Back when Yellowstone National Park was first starting out, most of the tourists coming out to see the park were those who could afford the trip out there. That is why places such as the Lake Hotel aren't just humongous log cabins. Lake Hotel was built for the cultured (i.e. rich) tourists who were coming out to the Park. Lake Hotel's Ionic columns and sense of elegancy reflects this (it's also the most expensive hotel in the park).

Lake Lodge

For those who wanted a more rustic, humble place to stay (i.e. they couldn’t afford the Lake Hotel) there were tent camps set up around the area. These tents begat wood cabins with tent tops, which begat actual cabins, which begat places such as Lake Lodge.

Contrasting Lake Hotel, Lake Lodge is a humongous log cabin that caters to tourists from all around the world. Featuring a spacious lobby, cafeteria, gift shop, restrooms, and a laundry facility, Lake Lodge is a hub of activity for tourists seeking a place to relax and book cabins to stay in.

Before Lake Lodge was built, the area was a large camp that catered to the less affluent tourists who journeyed out to Yellowstone National Park. The camp, among others scattered through the park, was the brainchild of William Wallace Wylie, a Bozeman schoolteacher who was also a guide towards tourists wishing to set up camp. In 1893, he had a license to run various camps around the park, which featured wooden bases with a candy-striped design as well as a large dining tent. His business, the Wylie Permanent Camping Company was successful in its endeavor of giving less affluent tourists a place to stay.

The place where Lake Lodge stands today was originally Wylie’s Lake Camp, but when all the camping companies merged into one, the Yellowstone Park Camping Company, it was decided that the Lake area camping ground would be updated. So Bozeman architect Fred Wilson was brought in to design a log-cabin building to serve as a lobby and dining room, the Lake Lodge. Originally, only the eastern part was completed, but increased traffic through the Lake area prompted the rest to be built to accommodate the new visitors.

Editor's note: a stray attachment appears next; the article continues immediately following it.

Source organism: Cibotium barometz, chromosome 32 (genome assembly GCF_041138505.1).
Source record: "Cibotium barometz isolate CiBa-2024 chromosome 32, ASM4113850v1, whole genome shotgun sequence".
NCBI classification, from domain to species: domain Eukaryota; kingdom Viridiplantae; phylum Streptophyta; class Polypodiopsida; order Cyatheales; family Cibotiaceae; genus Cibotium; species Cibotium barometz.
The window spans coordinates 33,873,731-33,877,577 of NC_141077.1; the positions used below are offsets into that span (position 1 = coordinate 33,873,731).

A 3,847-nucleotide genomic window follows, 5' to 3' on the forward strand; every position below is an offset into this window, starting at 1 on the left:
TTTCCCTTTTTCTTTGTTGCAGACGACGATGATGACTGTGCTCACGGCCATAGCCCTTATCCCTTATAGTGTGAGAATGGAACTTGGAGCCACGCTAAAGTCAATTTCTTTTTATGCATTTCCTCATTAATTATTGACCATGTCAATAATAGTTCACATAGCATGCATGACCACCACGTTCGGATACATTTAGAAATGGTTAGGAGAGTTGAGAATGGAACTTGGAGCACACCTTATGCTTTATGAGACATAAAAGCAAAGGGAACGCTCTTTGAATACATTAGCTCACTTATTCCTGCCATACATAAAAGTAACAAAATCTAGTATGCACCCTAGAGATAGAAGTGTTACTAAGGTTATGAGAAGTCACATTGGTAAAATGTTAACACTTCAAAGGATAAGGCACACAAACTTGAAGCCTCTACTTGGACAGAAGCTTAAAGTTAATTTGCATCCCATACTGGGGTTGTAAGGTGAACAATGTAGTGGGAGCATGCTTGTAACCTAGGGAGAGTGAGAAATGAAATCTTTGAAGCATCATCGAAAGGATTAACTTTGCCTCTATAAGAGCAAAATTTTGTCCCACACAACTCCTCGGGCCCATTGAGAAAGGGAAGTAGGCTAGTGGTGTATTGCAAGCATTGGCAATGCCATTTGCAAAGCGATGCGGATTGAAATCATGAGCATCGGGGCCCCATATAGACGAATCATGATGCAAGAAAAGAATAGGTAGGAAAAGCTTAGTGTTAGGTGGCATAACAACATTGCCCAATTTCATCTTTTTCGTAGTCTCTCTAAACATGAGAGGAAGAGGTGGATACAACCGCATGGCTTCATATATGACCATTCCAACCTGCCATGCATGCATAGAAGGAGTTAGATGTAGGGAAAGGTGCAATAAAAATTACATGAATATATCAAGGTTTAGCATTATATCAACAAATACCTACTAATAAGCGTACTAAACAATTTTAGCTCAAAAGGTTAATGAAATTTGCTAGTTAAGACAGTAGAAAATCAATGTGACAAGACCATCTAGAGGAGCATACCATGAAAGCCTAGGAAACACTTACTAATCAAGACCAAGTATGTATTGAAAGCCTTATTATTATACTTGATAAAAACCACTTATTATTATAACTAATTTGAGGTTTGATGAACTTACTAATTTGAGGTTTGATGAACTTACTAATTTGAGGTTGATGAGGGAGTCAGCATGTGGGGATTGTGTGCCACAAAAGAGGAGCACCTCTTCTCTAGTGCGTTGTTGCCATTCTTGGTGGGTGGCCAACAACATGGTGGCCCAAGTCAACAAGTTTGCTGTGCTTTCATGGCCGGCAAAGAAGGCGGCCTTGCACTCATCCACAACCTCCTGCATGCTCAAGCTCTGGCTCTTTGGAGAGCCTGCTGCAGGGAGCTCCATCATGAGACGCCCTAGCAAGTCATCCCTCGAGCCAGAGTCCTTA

Today, not much has changed. All the tent cabins were converted to permanent structures, and there are more modern additions to the Lodge such as vending machines, washing machines, and electric lights, but the Lodge still maintains a rustic, down home feeling. There is nothing more relaxing than sitting on the porch, watching the lake and mountains while the sun sets. For a good lunch, stop by the cafeteria for fast food items like chicken tender sandwiches, burgers, or more exotic foods such as bison chili (they also have vegetarian chili).

So while Lake Lodge lacks the vintage elegancy of the Lake Hotel, it is not lacking in the sort of down to nature, humble atmosphere someone would associate with Yellowstone National Park, neigh with any national park in the United States.

Cabins are the order of the day at Lake Lodge. They come in two different types: Western Cabins ($145), which feature two beds with a shower and bathroom; modernized Western Cabins ($156), which are a little nicer than the stock Western Cabins; and Pioneer Cabins ($69), dating from the 1920s and featuring a double bed and a bathroom.

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GPS coordinates: 44° 55.555000 N      110° 39.54 W    44.555000, -110.395483‎
2009 season: June 10 – September 20

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